A traditional bank advisor often will have a focus on keeping a client’s deposit relationships with the bank, he says. But in his case, “it doesn’t matter to me what they have on deposit at Needham. What matters is whether I can get them to tell me the bigger picture. It’s a very different value proposition.”

That proposition starts with MacKinnon and his brother focusing on how they can help prospects secure a lifestyle that they want, with the assets they have, for their future retirement years.

Rather than constructing a straight portfolio to start, the two look at what clients need and want—and then use those factors to dictate the asset allocations.

They look mostly at the big-picture macro decisions, leaving the smaller decisions—whether a client ends up with a Chevron or Exxon bond in their mix—in the hands of a Morgan Stanley institutional money manager.

Overall planning is his focus, which is why neither he nor his brother tend to work too much with transactional clients—stock jockeying is not their bread and butter. That doesn’t mean the two don’t have clients who sometimes want to leave some funds aside in a trading account to manage on their own. But MacKinnon generally tries to discourage this whenever possible.


While Tim focuses mostly on the portfolios and those details, MacKinnon spends more of his time building and managing the relationships with their clients.

The brothers work together with a unique level of trust, and a connection, they say, that clearly stems from their family bond.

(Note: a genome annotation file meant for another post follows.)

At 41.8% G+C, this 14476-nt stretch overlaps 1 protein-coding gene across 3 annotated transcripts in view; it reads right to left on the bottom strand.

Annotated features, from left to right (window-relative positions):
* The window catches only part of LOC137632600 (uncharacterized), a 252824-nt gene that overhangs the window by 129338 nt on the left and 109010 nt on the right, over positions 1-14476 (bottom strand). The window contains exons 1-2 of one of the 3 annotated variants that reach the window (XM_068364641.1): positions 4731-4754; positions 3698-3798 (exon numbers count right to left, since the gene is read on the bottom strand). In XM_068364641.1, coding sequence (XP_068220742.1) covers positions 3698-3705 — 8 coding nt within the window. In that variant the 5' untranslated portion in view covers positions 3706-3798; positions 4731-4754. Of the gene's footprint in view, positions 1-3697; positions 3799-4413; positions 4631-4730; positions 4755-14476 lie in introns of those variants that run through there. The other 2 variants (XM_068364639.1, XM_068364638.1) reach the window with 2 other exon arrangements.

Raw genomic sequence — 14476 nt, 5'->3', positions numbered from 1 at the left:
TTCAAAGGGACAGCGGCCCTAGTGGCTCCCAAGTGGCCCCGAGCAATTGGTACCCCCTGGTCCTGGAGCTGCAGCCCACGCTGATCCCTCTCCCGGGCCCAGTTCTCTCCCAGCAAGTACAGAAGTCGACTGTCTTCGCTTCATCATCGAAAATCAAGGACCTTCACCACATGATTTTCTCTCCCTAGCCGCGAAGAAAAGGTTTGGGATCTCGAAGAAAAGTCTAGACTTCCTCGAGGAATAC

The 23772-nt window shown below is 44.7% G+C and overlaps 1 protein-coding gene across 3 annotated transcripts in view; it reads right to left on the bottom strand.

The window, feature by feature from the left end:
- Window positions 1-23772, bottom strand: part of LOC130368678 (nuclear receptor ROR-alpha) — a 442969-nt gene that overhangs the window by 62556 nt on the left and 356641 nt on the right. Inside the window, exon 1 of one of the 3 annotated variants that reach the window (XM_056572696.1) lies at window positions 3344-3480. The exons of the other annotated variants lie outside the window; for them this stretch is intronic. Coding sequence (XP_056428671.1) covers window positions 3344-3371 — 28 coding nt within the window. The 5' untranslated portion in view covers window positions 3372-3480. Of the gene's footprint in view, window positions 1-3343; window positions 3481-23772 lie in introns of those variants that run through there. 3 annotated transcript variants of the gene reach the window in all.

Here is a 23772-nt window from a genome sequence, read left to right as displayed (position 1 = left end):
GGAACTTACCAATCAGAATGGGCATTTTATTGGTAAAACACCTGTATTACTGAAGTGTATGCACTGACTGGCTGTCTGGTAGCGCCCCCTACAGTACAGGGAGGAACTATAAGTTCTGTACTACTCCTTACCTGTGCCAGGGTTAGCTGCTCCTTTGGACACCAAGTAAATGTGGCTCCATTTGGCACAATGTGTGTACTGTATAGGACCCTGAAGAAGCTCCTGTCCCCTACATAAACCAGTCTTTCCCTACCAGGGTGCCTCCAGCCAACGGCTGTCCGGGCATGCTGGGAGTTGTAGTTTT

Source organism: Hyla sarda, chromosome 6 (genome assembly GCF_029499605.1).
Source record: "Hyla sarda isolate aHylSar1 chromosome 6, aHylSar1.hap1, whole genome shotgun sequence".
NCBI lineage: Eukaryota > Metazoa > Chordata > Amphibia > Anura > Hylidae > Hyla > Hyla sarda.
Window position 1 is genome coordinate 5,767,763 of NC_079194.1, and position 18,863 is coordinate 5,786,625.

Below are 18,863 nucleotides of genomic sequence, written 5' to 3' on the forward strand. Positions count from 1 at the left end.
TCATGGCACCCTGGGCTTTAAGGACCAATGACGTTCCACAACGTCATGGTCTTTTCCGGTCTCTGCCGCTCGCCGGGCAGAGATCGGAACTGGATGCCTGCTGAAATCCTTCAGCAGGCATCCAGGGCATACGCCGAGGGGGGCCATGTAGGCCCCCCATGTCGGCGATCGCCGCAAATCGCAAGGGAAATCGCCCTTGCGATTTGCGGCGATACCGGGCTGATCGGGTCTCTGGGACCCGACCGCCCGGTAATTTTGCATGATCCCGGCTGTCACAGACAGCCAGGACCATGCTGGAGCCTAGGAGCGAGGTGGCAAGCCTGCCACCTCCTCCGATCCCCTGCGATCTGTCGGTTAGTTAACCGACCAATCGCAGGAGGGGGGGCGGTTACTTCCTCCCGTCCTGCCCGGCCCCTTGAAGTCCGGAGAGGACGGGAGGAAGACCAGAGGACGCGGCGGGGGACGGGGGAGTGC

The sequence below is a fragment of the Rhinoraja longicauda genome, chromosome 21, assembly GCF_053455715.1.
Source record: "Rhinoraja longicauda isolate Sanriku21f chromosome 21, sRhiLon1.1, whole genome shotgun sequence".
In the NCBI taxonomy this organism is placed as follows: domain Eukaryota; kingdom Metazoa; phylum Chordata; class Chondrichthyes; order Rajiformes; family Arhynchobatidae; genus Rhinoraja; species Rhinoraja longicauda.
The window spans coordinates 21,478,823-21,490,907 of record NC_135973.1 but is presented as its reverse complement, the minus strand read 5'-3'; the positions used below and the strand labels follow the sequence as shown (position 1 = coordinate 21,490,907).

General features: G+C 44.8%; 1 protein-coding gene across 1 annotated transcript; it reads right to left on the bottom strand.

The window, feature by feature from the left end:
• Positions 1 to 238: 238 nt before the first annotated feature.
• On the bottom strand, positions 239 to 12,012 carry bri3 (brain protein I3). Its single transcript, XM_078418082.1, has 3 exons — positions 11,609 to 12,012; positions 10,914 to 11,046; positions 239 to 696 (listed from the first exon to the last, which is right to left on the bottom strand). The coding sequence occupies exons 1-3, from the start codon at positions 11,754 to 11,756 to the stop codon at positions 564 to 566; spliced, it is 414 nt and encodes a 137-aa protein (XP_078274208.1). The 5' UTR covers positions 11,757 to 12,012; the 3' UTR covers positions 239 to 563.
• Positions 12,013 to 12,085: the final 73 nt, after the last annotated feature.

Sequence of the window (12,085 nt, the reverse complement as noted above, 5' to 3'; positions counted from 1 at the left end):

“I feel as if I am responsible because Brian is depending on me to get it done,” says Tim. “It drives you harder because family is depending on you to get it done.”

Going into the financial world was almost a given for the two. With a father who was a banker for 40 years at Bank of America before he retired in 2009, MacKinnon even had an internship with Fleet Bank while still in college. While he imagined himself, initially, as a banker, a meeting with a financial advisor changed his mind.

He realized that bankers, as they move up the ladder, usually shift their attention and time away from clients and more toward management—not the direction he wanted for himself.

Today, MacKinnon is dedicated to his clients—and already thinking about how to expand the family business, and service to investors, by bringing his younger sister Jillian into the practice.

A financial planning associate with Morgan Stanley for the past four years in Boston, Jillian is still completing training and earning licenses that MacKinnon believes are useful for her. But her eventual alliance with her brothers is a “primary objective” for the team, he says.

MacKinnon already sees the advantages his sister will bring to the practice, predominately because of the nine year age difference between him and his sister—and her ability to reach new clients, both younger and older.

MacKinnon explains: He feels that he and his brother have a competitive edge by being in their 30s, compared to older bank reps, because prospective clients who are currently close to retirement may feel more assured their advisor won’t retire before they do. And Jillian can extend that timeline even further.

One unknown: the effect of Jillian’s future partnership on family dinners. MacKinnon laughs, admitting that he and his brother find it difficult to take a day off, particularly with so much of the family embedded in the business. “Everyday is a work day at the house,” he says with the hint of a smile in his voice. “But they’re used to it.”